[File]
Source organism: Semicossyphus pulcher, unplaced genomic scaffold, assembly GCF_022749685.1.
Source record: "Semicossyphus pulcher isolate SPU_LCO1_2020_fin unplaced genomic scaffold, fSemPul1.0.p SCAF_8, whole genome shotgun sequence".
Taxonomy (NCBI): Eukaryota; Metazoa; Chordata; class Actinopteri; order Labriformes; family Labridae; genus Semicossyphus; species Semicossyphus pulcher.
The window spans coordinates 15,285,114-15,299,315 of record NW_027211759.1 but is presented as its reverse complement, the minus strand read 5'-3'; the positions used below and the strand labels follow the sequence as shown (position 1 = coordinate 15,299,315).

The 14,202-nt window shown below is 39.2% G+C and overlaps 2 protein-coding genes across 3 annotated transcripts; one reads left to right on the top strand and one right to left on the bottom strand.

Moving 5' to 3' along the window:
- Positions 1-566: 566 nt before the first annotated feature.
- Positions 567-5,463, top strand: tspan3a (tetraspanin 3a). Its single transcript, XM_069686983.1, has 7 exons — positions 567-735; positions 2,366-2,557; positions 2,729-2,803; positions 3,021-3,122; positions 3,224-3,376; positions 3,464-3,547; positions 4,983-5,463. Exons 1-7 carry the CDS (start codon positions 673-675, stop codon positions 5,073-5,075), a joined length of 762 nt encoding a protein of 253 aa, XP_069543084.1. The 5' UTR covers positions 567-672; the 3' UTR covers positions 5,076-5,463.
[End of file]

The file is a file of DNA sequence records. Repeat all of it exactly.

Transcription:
Source organism: Semicossyphus pulcher, unplaced genomic scaffold, assembly GCF_022749685.1.
Source record: "Semicossyphus pulcher isolate SPU_LCO1_2020_fin unplaced genomic scaffold, fSemPul1.0.p SCAF_8, whole genome shotgun sequence".
Taxonomy (NCBI): Eukaryota; Metazoa; Chordata; class Actinopteri; order Labriformes; family Labridae; genus Semicossyphus; species Semicossyphus pulcher.
The window spans coordinates 15,285,114-15,299,315 of record NW_027211759.1 but is presented as its reverse complement, the minus strand read 5'-3'; the positions used below and the strand labels follow the sequence as shown (position 1 = coordinate 15,299,315).

The 14,202-nt window shown below is 39.2% G+C and overlaps 2 protein-coding genes across 3 annotated transcripts; one reads left to right on the top strand and one right to left on the bottom strand.

Moving 5' to 3' along the window:
- Positions 1-566: 566 nt before the first annotated feature.
- Positions 567-5,463, top strand: tspan3a (tetraspanin 3a). Its single transcript, XM_069686983.1, has 7 exons — positions 567-735; positions 2,366-2,557; positions 2,729-2,803; positions 3,021-3,122; positions 3,224-3,376; positions 3,464-3,547; positions 4,983-5,463. Exons 1-7 carry the CDS (start codon positions 673-675, stop codon positions 5,073-5,075), a joined length of 762 nt encoding a protein of 253 aa, XP_069543084.1. The 5' UTR covers positions 567-672; the 3' UTR covers positions 5,076-5,463.